Rural America Needs Advanced Services & Competition – Part 1

The above title is by no means an original thought; this belief has been documented in policy statements and legislation at the Federal and individual state level many times over the years.  Technology and other social factors have resulted in many changes to telecommunications policy for the common good of our country.  A significant number of the social goals and policy revisions were initiated to ensure that people, communities and economic development in Rural America were not left behind and to ensure that all Americans would realize the benefits from advancements in technology.  Today, our government, via laws, rules and policies have stipulated that open & fair competition is right for all of America.  But before we discuss the current landscape, a brief review of how we got here would be helpful.

Bell System hires 1921 logo
Image courtesy of Wikimedia Commons

Alexander Graham Bell patented the telephone in 1876; American Telephone & Telegraph (AT&T) and the associated Bell companies were formed and became known as the Bell System.  Generally speaking the local Bell companies provided the local connections in mostly larger cities and AT&T provided the long distance lines.  In addition to the Bell System, various non-bell telephone companies (independent or cooperative companies) were created to offer local service where the Bell companies were not currently offering service; these mostly rural areas were in some cases farms, ranches, very small towns and even resort communities.

[Because there was some concern that it was not an attractive economic decision to build facilities to serve rural areas, the government stepped in to offer financial assistance to ensure quality service was offered in rural America.  The Rural Electrification Administration (REA), now the Rural Utilities Service (RUS), was created to assist the interests of consumers and communities in areas where adequate service was not provided.  Because this requirement for financial assistance in rural areas continues today, the RUS remains a vital part of economic development in rural America.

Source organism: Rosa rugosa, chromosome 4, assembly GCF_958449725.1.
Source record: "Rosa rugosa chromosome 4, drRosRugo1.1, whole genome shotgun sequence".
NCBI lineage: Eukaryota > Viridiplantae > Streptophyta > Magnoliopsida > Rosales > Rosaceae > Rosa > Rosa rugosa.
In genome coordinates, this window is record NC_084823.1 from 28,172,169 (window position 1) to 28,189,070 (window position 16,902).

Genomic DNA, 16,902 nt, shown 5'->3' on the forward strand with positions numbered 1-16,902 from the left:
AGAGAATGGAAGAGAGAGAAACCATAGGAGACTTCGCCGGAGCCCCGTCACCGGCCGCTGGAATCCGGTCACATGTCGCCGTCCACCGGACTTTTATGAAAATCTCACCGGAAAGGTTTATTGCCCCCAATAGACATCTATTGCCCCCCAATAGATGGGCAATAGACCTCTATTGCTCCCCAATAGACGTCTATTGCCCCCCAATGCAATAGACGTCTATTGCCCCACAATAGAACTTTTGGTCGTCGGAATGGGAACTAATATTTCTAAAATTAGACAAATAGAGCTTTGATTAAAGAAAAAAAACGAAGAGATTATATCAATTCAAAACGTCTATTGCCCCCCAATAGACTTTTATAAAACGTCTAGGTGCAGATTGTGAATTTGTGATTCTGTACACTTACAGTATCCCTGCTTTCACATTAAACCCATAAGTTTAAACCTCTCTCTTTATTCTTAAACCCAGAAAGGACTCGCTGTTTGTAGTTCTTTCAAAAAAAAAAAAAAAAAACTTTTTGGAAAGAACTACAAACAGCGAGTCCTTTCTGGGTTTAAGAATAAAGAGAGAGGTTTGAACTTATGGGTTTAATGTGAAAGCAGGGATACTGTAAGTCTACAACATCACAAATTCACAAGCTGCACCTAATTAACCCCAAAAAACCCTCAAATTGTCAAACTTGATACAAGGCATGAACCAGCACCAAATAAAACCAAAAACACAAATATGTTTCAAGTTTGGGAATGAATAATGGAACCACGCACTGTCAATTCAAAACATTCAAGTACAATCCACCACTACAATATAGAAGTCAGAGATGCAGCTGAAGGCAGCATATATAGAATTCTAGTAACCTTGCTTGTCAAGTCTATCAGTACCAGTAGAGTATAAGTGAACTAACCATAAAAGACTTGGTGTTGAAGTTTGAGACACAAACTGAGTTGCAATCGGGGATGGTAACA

FelicityStreetTelephonePoles1909
Lots of Wires, Image courtesy of Wikimedia Commons
One of the earliest involvements of the government in the provision of telephone service was a determination that the American common good would be best served by determining that the telephone service marketplace should not be open to all competitors in all areas.  Telephone service at that time was provided by above ground wire and poles; policy makers were concerned about safety, economic and environmental impacts of numerous above ground facilities in urban areas and very little service in less populated areas.

This concern was highlighted by the strong belief that many companies would flock to more densely populated areas creating havoc for consumers; but few, if any, companies would want to offer serve in less populated more costly rural areas.

For these and other reasons, it was determined that the common good would be best served by replacing open “competition” for the provision of telephone service with “regulation” and by establishing local monopoly franchised service areas.  One company was given the right to be the only company in a designated franchised area to offer telephone service in exchange for operating under the rules and regulations (including the rates for services) of a regulatory organization; a federal agency for the services between the states and state agencies operating in each state jurisdiction.

This “regulated one-company monopoly” model appeared to satisfy consumers for a number of years; but advancements in technology (i.e., new products and services) were extremely slow.  Only the limited products and services offered by the company providing telephone service in that area were available to those consumers.